Midtown Hot Dog Stand Refers To Self as ‘Food Truck,’ Enjoys Sudden Foodie Acclaim

NEW YORK — Jose Gutierrez, age 56, has been selling hot dogs from his food cart on Central Park South for almost fifteen years. While business was always steady enough to cover expensive permits and supplies, this particular hot dog stand has never seen the kind of popularity it is enjoying this week. On Monday, Gutierrez referred to his cart, which sells Sabrett hot dogs and sausages, as a “gourmet food truck,” inadvertently launching one of the most successful marketing campaigns in New York hot dog history.

After hearing that the hot dog stand was actually a gourmet food truck, customers have been lining up in droves, often waiting as long as twenty minutes for a $2 hot dog. Gutierrez admitted that when he used the term he was totally unaware of the food truck phenomenon, which has seen craftily decorated mobile restaurants springing up throughout the city, selling everything from mac-n-cheese to milkshakes.

Renowned food critic Adam Richman visited the hot dog stand on Thursday to enormous applause and adoration from the foodies already in line. Richman ordered a hot dog with ketchup and mustard, and then gave his expert opinion of the product, telling everyone, “This is really, really good. Mmmmm.”

“It’s just this delightful bit of Americana,” said customer Leslie Marinas, a Brooklyn native who was taking pictures of the hot dogs. “I mean, I Instagram pictures of everything I eat, but the pics from this hot dog stand always come out the best.” She then took two bites, set the hot dog down and left.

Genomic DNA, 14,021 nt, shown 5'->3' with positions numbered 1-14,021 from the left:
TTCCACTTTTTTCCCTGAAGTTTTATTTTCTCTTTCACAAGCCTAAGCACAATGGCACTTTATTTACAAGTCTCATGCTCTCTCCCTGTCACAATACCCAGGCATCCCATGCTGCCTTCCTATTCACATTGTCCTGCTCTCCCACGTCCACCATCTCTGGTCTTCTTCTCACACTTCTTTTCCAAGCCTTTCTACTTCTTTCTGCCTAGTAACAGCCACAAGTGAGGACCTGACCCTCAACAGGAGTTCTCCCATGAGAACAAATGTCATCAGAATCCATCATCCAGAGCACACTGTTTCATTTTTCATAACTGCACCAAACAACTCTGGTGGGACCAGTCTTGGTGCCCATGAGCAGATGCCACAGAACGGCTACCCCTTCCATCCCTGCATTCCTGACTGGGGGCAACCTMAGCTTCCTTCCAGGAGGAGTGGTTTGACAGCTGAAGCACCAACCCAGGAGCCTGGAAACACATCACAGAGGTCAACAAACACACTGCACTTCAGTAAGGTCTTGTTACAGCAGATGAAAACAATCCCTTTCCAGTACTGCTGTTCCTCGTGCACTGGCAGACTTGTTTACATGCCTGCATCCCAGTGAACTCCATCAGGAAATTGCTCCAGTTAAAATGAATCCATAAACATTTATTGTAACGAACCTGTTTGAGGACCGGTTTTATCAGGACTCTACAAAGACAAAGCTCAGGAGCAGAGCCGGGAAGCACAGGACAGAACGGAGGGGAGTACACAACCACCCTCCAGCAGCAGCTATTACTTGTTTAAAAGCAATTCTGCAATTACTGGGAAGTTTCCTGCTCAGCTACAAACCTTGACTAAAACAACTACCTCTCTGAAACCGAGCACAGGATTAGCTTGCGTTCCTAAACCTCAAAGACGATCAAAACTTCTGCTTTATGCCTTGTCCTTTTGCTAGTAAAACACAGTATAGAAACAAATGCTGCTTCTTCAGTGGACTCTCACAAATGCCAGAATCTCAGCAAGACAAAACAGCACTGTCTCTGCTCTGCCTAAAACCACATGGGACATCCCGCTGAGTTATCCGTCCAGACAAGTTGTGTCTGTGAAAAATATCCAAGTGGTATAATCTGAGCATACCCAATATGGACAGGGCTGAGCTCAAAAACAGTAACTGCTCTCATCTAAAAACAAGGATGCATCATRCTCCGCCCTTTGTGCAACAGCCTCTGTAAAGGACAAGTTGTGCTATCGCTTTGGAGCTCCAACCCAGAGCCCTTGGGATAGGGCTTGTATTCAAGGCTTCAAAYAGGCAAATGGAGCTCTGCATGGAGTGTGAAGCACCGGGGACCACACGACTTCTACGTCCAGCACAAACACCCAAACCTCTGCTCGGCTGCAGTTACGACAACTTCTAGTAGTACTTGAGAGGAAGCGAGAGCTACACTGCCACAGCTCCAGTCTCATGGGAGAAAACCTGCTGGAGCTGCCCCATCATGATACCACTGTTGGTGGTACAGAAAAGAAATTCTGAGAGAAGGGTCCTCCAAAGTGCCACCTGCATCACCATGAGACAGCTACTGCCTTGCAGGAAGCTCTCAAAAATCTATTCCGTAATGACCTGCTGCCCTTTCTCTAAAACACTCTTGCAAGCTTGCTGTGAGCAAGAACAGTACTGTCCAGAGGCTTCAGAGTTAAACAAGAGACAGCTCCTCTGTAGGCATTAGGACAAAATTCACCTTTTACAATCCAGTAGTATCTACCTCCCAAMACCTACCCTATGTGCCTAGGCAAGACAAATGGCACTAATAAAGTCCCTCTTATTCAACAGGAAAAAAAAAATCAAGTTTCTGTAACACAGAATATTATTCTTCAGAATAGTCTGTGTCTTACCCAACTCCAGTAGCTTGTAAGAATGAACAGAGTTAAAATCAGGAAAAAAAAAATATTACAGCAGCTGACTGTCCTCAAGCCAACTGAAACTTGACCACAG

“It’s so charming because the water is never totally clean, and hot dogs can be in there boiling for anywhere from four to eighteen minutes,” said Laura Edelman, an amateur clothing photographer from Williamsburg. “It’s authentic. Not like those…” she paused and looked side to side, then said in a low voice, “stationary restaurants.”

When asked if he planned to expand, Gutierrez responded with a resounding yes. On Wednesday he decided to incorporate a bottle of Sriracha hot sauce with his ketchup and mustard. He placed the new bottle on the shelf to wild, thunderous applause from his crowd of epicurean admirers.

Gutierrez, since becoming an overnight sensation, has learned more about what food trucks actually are and how the business works. “Basically, a gourmet food truck is any one who sells food on the street and tweets about where they are,” he said. Gutierrez is planning to tackle the social media aspect of hot dog preparation over the course of the week.